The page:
A day on the Sun

Solar activity was again very low last week, with no C-class flares recorded. Only 2 active regions were observed: the stable region NOAA 2662, and a region that emerged on 14 June close to an equatorial coronal hole. That region (NOAA 2663) started to emerge shortly after the eruption of a filament on the southern hemisphere. A filament is a mass of charged particles squeezed between magnetic fields of opposite magnetic polarity.

The gif-animation (made with JHelioviewer) shows the filament eruption (indicated in green on the screenshot) and the subsequent emergence of NOAA 2663 (indicated in blue) in various wavelengths during 24 hours on 14 June. The upper-right images are made by SDO/HMI and show the Sun in white light (the "solar surface") at temperatures near 6.000 degrees. Tiny sunspot region NOAA 2663 shows up near the end of the clip. The upper-left images are from the GONG H-alpha network and shows the Sun's lower atmosphere ("chromosphere") in the red part of the visible spectrum (H-alpha; temperatures around 10.000 degrees). Comparing the screenshots at the beginning of the day (above) and the end of the day (below) clearly shows that the filament has disappeared.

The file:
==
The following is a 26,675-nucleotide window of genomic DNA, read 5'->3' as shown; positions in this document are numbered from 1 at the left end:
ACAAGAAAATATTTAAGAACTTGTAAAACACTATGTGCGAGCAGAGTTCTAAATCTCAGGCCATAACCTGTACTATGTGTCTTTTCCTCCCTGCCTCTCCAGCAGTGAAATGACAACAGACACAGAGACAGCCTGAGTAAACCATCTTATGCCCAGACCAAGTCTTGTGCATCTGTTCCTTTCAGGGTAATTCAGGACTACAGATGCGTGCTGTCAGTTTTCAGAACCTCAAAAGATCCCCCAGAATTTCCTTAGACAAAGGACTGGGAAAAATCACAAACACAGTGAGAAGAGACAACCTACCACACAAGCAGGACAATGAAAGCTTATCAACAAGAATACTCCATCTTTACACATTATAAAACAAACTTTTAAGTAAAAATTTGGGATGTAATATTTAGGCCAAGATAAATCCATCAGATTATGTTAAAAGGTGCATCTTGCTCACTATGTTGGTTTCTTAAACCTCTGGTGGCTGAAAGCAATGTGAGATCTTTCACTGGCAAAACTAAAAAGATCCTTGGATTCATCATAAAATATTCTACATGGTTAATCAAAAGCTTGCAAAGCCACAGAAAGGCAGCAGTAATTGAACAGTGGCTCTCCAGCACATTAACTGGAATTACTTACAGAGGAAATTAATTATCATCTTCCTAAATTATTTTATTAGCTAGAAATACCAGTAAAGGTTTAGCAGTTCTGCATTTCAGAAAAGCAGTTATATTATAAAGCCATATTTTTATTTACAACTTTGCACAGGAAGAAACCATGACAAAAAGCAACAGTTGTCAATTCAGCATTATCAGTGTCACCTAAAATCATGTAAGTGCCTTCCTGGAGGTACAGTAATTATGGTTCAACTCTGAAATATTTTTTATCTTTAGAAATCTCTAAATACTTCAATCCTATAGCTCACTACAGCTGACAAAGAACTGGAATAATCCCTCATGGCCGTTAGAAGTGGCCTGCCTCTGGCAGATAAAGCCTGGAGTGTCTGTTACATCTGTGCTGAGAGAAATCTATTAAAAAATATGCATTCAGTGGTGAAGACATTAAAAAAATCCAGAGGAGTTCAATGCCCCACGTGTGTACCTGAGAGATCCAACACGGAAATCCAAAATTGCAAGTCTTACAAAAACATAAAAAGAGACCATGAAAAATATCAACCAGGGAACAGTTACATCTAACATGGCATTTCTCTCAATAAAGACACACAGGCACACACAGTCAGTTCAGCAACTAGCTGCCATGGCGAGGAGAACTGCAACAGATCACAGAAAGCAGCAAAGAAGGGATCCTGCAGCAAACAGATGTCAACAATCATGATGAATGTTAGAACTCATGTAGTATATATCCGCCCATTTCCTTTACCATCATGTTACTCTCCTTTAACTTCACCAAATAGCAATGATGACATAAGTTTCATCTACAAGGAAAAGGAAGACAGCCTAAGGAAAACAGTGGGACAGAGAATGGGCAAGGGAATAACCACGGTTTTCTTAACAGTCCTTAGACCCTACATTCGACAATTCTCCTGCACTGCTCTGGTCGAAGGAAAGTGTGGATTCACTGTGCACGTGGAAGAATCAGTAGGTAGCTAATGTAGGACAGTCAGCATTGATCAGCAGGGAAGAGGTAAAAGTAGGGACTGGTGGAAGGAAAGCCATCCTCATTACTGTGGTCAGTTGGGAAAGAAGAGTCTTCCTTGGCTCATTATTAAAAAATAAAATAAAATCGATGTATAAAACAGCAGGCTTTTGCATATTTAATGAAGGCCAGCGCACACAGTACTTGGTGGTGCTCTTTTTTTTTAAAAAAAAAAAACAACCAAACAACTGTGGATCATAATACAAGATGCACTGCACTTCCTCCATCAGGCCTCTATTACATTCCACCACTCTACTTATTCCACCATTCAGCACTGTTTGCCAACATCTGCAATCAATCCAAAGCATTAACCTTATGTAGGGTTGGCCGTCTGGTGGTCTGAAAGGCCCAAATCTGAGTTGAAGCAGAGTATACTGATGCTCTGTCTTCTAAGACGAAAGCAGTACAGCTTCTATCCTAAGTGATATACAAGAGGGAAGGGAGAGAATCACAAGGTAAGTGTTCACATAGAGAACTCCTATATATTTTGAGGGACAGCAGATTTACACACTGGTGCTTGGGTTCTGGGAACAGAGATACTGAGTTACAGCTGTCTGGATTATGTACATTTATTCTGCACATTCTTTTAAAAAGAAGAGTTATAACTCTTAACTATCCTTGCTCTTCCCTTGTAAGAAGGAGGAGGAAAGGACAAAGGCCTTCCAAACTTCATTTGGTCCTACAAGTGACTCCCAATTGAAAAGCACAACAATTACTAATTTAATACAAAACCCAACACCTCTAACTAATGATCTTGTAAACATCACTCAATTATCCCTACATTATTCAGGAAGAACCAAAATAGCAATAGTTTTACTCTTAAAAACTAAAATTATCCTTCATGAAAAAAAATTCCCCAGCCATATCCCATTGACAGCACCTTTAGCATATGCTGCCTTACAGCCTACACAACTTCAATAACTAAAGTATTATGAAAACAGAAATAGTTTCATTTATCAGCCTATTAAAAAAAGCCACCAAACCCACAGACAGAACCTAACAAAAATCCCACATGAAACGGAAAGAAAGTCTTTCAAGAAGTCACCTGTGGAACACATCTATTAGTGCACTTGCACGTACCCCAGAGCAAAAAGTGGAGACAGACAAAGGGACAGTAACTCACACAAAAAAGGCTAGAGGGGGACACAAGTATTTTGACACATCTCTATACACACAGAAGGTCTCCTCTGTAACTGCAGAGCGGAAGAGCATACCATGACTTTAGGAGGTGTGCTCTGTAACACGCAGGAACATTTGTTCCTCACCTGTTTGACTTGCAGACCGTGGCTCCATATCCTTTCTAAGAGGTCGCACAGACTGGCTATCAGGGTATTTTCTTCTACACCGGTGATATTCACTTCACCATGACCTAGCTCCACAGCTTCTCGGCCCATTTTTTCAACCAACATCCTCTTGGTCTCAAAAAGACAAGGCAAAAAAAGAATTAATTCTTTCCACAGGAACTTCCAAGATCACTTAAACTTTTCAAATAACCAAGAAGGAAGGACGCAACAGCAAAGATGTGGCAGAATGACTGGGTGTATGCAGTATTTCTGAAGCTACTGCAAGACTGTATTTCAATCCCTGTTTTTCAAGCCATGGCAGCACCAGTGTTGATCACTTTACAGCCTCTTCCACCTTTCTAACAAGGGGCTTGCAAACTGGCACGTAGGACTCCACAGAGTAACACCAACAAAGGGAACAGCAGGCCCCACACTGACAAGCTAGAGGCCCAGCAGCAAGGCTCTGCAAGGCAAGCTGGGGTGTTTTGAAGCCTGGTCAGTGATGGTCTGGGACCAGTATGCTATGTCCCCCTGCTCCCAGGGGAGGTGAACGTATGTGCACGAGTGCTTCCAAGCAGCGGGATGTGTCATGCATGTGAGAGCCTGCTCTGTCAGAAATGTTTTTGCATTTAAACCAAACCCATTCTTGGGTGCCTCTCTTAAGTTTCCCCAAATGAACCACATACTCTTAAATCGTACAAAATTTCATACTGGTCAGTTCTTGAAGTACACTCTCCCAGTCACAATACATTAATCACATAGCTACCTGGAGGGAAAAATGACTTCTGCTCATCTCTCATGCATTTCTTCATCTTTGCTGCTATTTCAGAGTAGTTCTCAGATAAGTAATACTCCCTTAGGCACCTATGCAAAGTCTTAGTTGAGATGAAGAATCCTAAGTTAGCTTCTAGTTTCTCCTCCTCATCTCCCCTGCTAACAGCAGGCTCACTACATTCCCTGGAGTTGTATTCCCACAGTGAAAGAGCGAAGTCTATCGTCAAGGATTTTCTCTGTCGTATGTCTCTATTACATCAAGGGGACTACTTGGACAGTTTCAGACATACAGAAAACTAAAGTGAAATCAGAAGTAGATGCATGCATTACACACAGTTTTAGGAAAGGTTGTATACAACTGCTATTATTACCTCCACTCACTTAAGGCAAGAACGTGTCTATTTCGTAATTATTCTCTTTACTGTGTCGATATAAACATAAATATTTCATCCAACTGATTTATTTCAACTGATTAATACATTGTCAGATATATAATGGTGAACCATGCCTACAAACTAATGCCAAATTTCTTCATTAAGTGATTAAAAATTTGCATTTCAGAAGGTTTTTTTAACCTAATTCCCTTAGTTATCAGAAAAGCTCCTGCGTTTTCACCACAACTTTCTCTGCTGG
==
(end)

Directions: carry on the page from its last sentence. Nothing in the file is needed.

The bottom series of images show more SDO pictures of the Sun , but now in extreme ultraviolet (EUV). Bottom-left are SDO/AIA 304 images showing the evolution of the events in the Sun's transition zone at temperatures near 80.000 degrees. Bottom-right are SDO/AIA 193 images showing the Sun's hot outer atmosphere ("corona") at temperatures near 1.3 million degrees. The dark holes are relatively small coronal holes (CHs) of which the associated particle streams affected the earth-environment from 16 till 19 June, resulting in minor storm conditions.

From the SDO/AIA 193 imagery, it is clear that little mass has been ejected into space, as very little coronal dimming (temporary darkening in the solar corona) can be seen. SOHO's wide angle coronagraph (LASCO/C3) did not feature any appreciable coronal mass ejection (CME) in the expected direction, i.e. to the east (left). The STEREO-A coronagraph COR2 does show a narrow CME right above a streamer to the west (right), but it is certainly not an obvious signature. Both images were taken around 18UT.



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